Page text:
Those are the sounds a good old-fashioned typewriter makes after a feverish night of typing done by the literary wordsmith writing the Great American Novel or the muckraking journalist exposing the local mayor for corruption charges. In what is virtually a bygone era replaced by the personal computer, we here at the Libraries felt it fitting to revisit an old friend.
It was in 1714 that Queen Anne of Great Britain issued a patent for a "writing machine," conjuring up a dream of "[a]n artificial machine or method for the impressing or transcribing of letters, singly or progressively, one after another as in writing, whereby all writings whatsoever may be embossed on paper or parchment so neat and exact as not to be distinguished from print."
It would take more than a century to realize this dream, with many patents issued in Europe and America, although none made it into commercial production. A patent was granted finally in 1866 to Christopher Latham Sholes of Milwaukee, Wisconsin. This led to an agreement with the E. Remington and Sons company to commercialize the machine and begin production in 1873. The rest, as they say, is typewriter history! There would be later innovations, of course (with electric typewriters and models promising "noiseless" typewriters), but the core functions remained the same.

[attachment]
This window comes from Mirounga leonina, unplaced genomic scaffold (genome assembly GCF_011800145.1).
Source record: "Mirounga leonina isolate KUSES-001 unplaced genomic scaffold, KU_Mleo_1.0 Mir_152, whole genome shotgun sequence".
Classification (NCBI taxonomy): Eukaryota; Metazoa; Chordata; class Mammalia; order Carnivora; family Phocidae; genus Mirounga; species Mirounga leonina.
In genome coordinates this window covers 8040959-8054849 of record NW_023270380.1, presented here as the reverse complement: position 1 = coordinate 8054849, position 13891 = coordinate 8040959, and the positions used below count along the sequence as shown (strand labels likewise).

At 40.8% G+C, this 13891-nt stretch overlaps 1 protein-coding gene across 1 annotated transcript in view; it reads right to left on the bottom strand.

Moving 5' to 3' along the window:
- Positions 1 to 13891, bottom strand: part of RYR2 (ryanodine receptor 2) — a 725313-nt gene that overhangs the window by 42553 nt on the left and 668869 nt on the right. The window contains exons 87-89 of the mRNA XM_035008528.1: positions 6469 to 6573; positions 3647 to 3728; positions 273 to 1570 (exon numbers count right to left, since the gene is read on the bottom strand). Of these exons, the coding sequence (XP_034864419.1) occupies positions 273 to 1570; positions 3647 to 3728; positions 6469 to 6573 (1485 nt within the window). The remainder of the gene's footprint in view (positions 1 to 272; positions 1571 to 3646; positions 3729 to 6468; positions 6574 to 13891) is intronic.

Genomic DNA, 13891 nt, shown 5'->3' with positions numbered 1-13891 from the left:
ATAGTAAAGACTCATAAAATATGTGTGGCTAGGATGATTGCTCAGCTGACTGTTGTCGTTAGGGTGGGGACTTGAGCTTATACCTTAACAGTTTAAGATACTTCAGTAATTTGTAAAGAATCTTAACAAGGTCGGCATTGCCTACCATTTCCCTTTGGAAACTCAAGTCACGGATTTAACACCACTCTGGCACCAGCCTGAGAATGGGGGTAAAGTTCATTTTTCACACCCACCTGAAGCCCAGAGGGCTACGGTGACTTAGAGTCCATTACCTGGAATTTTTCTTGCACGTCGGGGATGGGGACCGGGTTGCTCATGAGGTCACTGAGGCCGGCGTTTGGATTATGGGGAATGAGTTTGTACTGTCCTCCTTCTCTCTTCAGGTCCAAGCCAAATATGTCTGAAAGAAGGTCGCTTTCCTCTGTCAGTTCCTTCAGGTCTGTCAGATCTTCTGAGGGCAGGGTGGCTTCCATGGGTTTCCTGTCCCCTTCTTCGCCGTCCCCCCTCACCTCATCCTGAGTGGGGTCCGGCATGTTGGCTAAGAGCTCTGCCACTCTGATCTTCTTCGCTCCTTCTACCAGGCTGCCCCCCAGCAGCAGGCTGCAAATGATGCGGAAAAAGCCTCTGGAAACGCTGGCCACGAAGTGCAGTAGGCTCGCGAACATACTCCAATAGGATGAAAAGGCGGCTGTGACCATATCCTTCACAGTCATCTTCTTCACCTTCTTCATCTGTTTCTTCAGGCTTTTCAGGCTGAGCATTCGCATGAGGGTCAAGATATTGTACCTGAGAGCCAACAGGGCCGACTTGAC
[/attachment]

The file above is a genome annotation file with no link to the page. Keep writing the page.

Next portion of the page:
If you want to learn more about the typewriter, the Libraries has extensive coverage of this technological marvel. A brief history of the typewriter is a good place to start. An extensive amount of trade literature is also available on various typewriter companies (including Remington) to peruse at the National Museum of American History Library. Just make sure to change your ribbon before typing up a storm!—Brett Lambert
Happy Labor Day from Smithsonian Libraries!
Above: Collage of various promotional materials for the Remington typewriter
Above: Remington Typewriter from 1908.